Unwritten Volume 1:Tommy Taylor and the Bogus Identity (tpb)

by stephengervais on February 10, 2012

The Unwritten came highly recommended to me through friends and various forums. It’s been described to me as the comic book that’ll make you smarter just by reading it or the often used cliché, the comic book everyone should be reading but is not. It’s written by Mike Carey and illustrated by Peter Gross and published under the mature DC imprint, Vertigo. Volume one collects issues 1 to 5.

The first volume is an introduction to the world of the Unwritten and our hero Tom Taylor. The series revolves around a 13 book fantasy series that Tom Taylor’s father, Wilson Taylor, wrote before he disappeared. The central character in the novels is a Harry Potter type character which Wilson based on his son.  The comic book takes place years after Wilson has disappeared and Tom is an adult making a living by signing his dad’s books at various comic book conventions around the world. At one these conventions during a Q&A session Tom is questioned about his past and if he was really Wilson’s son or a fraud. This at first causes a serious backlash against Tom as fans from across the world feel betrayed and stage near riots everywhere he goes. The feelings of betrayal turn to worship as a fringe group with the help of the internet claim and promote Tom as the actual real life character from his dad’s fictional work. Now the people think of Tom as a sort of messiah sent to help and save them.

Carey has managed to create a fresh series that explores a fantasy world and a world of supposed real life and blended them together. He has masterfully intertwined the fanatical world of Harry Potter, fantasy, classic literature, and today’s information age. The pacing of this first arc is wonderfully done and at no moment does the reader become bored. He throws out many literary geography facts throughout the story and I can’t help but feel that they’ll play a major role as the series develops. The literary factoids don’t stop with geography as he drops various literary references throughout the story as well as a mini story on Kipling at the end of issue 5. I’m very interested in how all this will be developed into the story.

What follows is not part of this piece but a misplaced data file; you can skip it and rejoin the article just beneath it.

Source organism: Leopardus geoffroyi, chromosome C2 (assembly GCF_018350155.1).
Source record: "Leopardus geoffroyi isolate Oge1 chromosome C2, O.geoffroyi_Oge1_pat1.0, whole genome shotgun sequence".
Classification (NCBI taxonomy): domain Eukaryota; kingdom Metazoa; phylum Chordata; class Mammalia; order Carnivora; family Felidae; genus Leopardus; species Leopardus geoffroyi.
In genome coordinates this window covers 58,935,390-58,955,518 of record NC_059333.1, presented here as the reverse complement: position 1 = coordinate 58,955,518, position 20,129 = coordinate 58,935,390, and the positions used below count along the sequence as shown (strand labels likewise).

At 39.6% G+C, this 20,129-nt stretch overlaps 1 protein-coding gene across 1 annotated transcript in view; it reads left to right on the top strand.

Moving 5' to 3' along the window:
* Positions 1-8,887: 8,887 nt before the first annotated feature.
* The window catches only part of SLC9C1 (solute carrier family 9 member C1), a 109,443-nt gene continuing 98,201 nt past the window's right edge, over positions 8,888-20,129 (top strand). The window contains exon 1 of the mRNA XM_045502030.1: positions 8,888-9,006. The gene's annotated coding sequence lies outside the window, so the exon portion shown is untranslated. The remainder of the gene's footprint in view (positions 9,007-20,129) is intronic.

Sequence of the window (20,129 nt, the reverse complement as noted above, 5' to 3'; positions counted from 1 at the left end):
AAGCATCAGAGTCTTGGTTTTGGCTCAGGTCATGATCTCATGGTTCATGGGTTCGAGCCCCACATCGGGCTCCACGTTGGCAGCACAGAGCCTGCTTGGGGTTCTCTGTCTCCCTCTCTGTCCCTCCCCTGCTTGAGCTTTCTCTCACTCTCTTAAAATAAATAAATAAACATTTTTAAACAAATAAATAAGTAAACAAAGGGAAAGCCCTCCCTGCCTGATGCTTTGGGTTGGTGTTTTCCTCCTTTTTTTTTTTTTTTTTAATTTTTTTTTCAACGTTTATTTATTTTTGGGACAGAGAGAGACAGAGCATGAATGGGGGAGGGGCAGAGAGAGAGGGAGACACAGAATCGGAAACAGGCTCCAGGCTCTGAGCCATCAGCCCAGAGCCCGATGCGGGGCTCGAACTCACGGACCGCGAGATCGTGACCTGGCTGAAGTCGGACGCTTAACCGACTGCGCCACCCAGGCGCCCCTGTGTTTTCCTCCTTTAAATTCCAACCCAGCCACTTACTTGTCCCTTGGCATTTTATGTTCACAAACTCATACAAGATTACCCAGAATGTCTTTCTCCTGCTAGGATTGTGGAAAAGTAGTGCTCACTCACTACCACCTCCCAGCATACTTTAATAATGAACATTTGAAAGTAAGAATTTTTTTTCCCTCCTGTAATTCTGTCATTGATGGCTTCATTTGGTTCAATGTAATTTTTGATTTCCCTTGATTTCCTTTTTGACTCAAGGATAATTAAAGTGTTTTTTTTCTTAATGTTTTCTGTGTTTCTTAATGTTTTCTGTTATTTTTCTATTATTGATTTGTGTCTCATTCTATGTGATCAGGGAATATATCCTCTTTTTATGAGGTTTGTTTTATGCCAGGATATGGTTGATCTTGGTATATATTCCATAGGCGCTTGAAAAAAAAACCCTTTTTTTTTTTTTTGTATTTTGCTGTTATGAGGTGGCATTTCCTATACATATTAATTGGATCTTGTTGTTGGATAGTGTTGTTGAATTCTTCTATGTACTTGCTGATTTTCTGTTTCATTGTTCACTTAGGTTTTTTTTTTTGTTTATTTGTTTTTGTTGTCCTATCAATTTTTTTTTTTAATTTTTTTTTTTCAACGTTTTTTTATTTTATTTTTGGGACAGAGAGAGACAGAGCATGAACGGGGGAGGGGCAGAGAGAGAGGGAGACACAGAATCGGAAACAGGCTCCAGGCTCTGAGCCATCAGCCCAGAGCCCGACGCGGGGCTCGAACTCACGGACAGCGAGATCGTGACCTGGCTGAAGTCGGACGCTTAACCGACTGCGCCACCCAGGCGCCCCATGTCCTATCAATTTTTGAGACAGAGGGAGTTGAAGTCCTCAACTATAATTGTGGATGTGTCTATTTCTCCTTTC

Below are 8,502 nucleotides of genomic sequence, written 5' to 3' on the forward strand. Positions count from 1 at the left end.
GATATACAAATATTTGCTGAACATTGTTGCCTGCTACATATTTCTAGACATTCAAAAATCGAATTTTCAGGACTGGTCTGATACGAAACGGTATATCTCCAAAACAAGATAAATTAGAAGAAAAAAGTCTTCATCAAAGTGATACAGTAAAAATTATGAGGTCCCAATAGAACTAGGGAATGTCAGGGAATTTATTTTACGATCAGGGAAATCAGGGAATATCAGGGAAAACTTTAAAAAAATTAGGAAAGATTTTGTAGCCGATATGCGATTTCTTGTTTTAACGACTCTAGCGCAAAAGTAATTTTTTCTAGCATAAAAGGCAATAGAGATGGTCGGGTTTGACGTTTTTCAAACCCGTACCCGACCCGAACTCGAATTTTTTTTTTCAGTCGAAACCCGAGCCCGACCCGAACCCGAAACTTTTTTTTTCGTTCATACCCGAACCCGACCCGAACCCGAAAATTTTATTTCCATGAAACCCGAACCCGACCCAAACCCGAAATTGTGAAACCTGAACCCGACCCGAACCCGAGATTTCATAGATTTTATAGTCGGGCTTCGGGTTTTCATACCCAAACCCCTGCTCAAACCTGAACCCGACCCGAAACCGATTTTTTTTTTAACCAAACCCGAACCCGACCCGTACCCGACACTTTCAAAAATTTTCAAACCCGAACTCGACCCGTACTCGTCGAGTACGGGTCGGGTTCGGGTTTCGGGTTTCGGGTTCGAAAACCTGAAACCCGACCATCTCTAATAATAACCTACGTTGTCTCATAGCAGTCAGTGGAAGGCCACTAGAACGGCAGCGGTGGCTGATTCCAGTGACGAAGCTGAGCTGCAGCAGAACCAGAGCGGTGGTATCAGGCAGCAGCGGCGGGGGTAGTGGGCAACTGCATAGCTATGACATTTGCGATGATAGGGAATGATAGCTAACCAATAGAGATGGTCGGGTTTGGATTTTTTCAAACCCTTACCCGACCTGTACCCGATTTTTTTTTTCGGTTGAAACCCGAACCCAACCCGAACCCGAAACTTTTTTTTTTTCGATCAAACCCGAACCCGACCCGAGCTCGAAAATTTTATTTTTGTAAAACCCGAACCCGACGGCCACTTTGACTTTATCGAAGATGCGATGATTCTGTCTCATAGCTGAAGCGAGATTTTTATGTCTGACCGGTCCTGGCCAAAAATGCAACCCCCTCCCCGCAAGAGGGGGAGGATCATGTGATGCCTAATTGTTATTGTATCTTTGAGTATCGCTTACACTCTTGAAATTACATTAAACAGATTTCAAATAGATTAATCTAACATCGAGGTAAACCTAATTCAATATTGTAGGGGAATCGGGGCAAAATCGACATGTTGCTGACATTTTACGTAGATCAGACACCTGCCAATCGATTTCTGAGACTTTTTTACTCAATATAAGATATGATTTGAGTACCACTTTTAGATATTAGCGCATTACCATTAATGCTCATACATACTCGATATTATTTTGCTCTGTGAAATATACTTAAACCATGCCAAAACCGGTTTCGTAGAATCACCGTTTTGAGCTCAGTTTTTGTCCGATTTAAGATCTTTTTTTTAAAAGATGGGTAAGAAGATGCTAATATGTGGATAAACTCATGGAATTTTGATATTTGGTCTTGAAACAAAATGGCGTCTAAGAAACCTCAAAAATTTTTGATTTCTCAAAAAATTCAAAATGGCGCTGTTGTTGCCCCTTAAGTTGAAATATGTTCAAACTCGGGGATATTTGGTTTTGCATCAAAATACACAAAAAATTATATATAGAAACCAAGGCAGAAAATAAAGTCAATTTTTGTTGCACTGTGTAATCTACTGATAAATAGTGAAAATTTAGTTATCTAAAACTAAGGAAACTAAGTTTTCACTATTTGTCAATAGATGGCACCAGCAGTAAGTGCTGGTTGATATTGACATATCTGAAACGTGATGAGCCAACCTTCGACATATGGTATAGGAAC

The artwork by Peter Gross perfectly compliments this story. He really does an exceptional job differentiating the “real world” of Tom and the excerpts from the Tommy Taylor novels. His background detailing is exceptional as usual. He can cram so much into every page but it never comes off with that busy look or takes the focus away from the central image. I have to mention the inkers as well, Chris Chuckry and Jeanne McGee. Their hue work enhances each panel and you can tell they work closely with the artist.

With so many plot turns and intriguing characters I can’t pick a single favorite moment in volume 1 but I do have say I did find myself looking forward to seeing the covers for each issue. The cover work is handled by Yuko Shimizu and they are as original as the story.

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